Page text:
Sunday, August 06, 2017

Power play: How outdoor retailers are positioned as a political, economic and social force for change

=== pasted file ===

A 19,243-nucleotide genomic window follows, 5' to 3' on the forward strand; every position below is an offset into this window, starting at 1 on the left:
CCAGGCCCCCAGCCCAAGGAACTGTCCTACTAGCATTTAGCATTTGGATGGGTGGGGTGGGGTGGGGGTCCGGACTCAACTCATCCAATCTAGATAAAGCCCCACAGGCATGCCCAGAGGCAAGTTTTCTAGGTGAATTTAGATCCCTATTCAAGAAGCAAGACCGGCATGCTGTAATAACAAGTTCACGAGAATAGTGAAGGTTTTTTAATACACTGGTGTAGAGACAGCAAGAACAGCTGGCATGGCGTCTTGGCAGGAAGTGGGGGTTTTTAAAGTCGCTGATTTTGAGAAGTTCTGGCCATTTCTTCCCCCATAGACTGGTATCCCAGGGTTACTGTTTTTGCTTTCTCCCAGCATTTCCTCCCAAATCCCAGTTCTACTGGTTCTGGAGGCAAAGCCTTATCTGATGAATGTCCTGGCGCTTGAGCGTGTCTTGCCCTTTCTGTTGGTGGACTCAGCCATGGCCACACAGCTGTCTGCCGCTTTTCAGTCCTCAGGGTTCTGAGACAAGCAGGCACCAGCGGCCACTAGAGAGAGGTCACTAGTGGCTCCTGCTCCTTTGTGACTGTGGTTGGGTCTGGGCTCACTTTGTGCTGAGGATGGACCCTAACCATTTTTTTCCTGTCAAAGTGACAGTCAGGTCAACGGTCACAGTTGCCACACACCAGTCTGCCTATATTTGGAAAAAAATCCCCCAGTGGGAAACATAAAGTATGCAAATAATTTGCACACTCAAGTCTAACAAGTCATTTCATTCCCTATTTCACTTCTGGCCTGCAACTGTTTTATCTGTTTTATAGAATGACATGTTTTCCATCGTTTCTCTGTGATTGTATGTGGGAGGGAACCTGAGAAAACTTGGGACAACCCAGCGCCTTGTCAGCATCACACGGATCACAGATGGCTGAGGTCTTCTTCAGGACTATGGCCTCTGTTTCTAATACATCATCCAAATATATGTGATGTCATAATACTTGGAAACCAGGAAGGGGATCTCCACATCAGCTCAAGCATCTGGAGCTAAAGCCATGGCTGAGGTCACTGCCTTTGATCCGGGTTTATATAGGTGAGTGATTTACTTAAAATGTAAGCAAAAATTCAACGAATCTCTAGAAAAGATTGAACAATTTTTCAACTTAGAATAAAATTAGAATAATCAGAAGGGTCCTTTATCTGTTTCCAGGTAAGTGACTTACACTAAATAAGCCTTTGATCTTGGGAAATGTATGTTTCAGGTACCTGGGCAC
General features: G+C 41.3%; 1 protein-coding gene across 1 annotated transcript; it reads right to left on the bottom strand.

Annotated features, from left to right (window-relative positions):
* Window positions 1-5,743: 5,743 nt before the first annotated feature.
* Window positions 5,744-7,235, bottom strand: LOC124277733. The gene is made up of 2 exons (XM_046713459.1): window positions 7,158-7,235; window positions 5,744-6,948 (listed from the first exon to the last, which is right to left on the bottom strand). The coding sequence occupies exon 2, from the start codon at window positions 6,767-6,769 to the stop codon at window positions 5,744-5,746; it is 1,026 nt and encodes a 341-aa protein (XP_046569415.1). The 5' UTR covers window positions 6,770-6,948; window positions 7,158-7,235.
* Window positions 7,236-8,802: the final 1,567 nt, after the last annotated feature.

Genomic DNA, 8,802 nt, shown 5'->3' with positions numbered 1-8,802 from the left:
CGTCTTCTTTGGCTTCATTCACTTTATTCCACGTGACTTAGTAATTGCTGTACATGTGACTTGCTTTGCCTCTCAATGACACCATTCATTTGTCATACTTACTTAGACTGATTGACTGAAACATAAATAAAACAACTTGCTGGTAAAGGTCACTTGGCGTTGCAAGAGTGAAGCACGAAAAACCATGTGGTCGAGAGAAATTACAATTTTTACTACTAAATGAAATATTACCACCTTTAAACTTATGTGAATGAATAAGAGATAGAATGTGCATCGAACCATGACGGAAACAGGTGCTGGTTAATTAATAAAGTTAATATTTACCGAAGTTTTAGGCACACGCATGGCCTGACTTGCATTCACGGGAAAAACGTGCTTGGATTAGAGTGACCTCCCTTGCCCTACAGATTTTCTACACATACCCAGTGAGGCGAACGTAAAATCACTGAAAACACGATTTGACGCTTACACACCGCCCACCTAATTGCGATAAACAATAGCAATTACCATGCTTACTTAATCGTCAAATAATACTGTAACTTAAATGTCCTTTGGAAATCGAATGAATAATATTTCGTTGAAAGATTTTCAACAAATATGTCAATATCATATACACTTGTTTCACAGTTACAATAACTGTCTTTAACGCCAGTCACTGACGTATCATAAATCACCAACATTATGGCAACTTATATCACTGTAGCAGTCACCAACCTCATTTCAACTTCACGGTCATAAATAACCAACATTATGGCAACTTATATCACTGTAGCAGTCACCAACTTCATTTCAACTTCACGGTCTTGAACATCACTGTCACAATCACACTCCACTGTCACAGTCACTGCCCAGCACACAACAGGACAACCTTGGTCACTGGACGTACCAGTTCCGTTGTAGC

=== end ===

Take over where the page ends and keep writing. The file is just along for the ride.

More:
As the heavyweight Outdoor Retailer trade shows decamp for Colorado, the outdoor industry is wielding a newfound power. Favoring public lands is an easy motivator. Everyone under the outdoor-recreation tent — a widely diverse lot including sportsmen, paddlers, campers, bikers, skiers, hikers, conservationists, retailers, gear makers and motorized users — can get behind a fight to defend access to well-protected and amply funded national forests, monuments and parks. The challenge is capturing the growing political, economic and social clout, and maintaining that momentum as the industry emerges as a force for change beyond access and land protection. As Colorado establishes itself as the outdoor business epicenter, local industry leaders are pushing for the state to become a cradle of political advocacy. “The outdoor industry overall is waking up to their political voice and platform. This is about so much more than just climate, or public lands. a review of national monuments that could result in downsizing swaths of federally protected open spaces, the outdoor industry is not about to ease up on the fight for public lands — the lifeblood of outdoor recreation, inspiring a lifestyle that prods Americans to buy more gear that is essentially researched and developed on those wildlands.  President Donald Trump’s approach toward public lands is “an existential threat,” said Peter Metcalf, the founder of Utah’s Black Diamond Equipment who led the politically charged exodus of Outdoor Retailer from his home state. “The reality of that threat has united all factions and all tribes,” said Metcalf, pointing to millions of public comments supporting public lands spurred by outdoor companies such as Patagonia and the 6.3 million-member REI co-op. “That’s where we go from here. We are continuing to build the various coalitions and communicate to our elected officials — Republicans and Democrats alike — that Americans really care about well-stewarded, well-protected, properly zoned and properly funded public lands.” As the federal government backs away from leadership on climate and protecting open spaces for future generations, companies are filling the void. Patagonia is the natural leader, a company that has long been the vigilant guardian of environmental ethics in retail, with campaigns stirring support for climate-change legislation, tearing down dams and wild salmon in addition to its sustainable sourcing and labor strategies. But more companies are following Patagonia’s monkey-wrenching path. “Where a lack of leadership exists, there are a number of people in the private sector who are willing to step forward,” said Penn Newhard, whose Backbone Media in Carbondale represents dozens of outdoor brands that are forging the new progressive outdoor economy ethos. “These leaders are not only convinced of the generational threat of climate, but the long-term sustainable economic value in recreation and public lands.” It’s a far deeper testimonial to state-level coalitions coalescing around one of the few remaining bipartisan economies in the country,” said Luis Benitez, the boss of the Colorado Outdoor Recreation Industry Office who helped land Outdoor Retailer. But with the Trump administration and Interior Secretary Ryan Zinke plowing ahead with


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